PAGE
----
Interviewee interviewed by Mairi Telford-Jammeh on 15 May 2012, in Langholm.
Interviewed: 15 May 2012.
© European Ethnological Research Centre, 2016.
A Langholm native explains how the common riding has been an influence and how it is one of the main reasons he returns to Langholm annually
Interviewee: I currently live in London and I’ve been out of Langholm for…thirty years probably approximately.
MT-J: But you come back quite regularly?
Interviewee: Yeah I come back for all sorts of reasons, my relatives are here, I’ve got a fond association with the town, I’ve got connections, I play small pipes with a couple of guys locally. I play with the flute band every common riding, so I’ve got a musical association with the town primarily as much as anything else, aye.
MT-J: Ok. What I’m gonna ask you about is about your relationship with music and Langholm, and the influence that growing up in Langholm had on your musical career really. Can you tell me what your first musical memories are from growing up in Langholm?
Interviewee: Well, the earliest I can think of is to do with the common riding I mean the common riding is the source of all things musical to do with Langholm it’s such a strong local tradition that…and it has such a strong association with music locally that it’s hard to think that there was an earlier musical memory than that associated with the common riding, then every common riding there’s locally there’s three bands, there’s a pipe band which is the fairly typical pipe band there’s a brass band which happens to be the oldest brass band in Scotland and which is still going, and there’s a flute band which is a very unusual thing in…it’s not like a sectarian thing it’s a traditional band of Fife’s playing very simple tunes in ‘D’, and they only come out twice a year, and I’m a member of both flute band and pipe band but earliest memories must be these bands parading around the town with loads of people following them and probably me following them as a kid. It’s very impressive and the effect of having pipes very close in, in a very small town it’s very impressive and loud and exciting, you know, so I think that would be the earliest memories, I mean I have subsequently I went and had piano lessons from about age seven/eight with Mrs Barker, so that was quite interesting.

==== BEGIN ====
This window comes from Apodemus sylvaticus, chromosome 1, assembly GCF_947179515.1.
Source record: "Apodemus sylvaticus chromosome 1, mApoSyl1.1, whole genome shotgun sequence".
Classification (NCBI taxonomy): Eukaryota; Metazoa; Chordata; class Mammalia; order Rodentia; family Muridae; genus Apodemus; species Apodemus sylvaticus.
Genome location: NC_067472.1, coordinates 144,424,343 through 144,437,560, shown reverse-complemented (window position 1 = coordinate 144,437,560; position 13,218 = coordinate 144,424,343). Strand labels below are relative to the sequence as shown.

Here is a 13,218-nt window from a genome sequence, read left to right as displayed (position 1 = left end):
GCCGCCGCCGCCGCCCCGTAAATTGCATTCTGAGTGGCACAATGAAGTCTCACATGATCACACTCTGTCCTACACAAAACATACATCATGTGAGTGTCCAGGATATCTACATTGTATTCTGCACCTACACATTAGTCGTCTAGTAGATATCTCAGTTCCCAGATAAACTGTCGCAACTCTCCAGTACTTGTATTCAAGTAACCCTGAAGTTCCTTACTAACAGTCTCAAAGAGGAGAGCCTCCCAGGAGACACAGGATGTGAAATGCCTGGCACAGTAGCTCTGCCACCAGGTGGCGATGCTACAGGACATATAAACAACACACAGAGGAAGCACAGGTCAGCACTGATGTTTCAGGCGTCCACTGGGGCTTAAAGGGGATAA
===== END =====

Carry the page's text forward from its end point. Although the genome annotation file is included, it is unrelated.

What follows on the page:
MT-J: Are there particular tunes that they bands play at the common riding that you have especially fond memories of?
Interviewee: I havae got any specifically fond tunes I mean there’s a whole load of tunes that resonate in your head because a lot of them were established around the turn of the century you know so you’re actually playing turn of the century ‘hit parade’. Songs like By the Banks of Allan Water and The Rose of Allan Dale, I mean they were popular songs in the 1910s and earlier you know so it’s…what they do is they’re very popular and they haveny changed so the’ve been playing this repertoire for quite a long time but they’re very kinna…well a lot of them, some of them go back to Burns in terms of the lyrics of the songs, but some of the music is a lot later but…so there’s a kinna tradition that stretches right back through to Burns, back to these tunes that crop up at the common riding which is, you know it’s quite an unusual thing in Scotland to have something that lasts that long as a tradition and it’s quite a powerful and resonant thing among the locals who know all the tunes off by heart and can hum them and whistle them, an as a result of the common riding being annually paraded and it’s quite an intense experience and it’s one of these things that the locals are rightly proud about.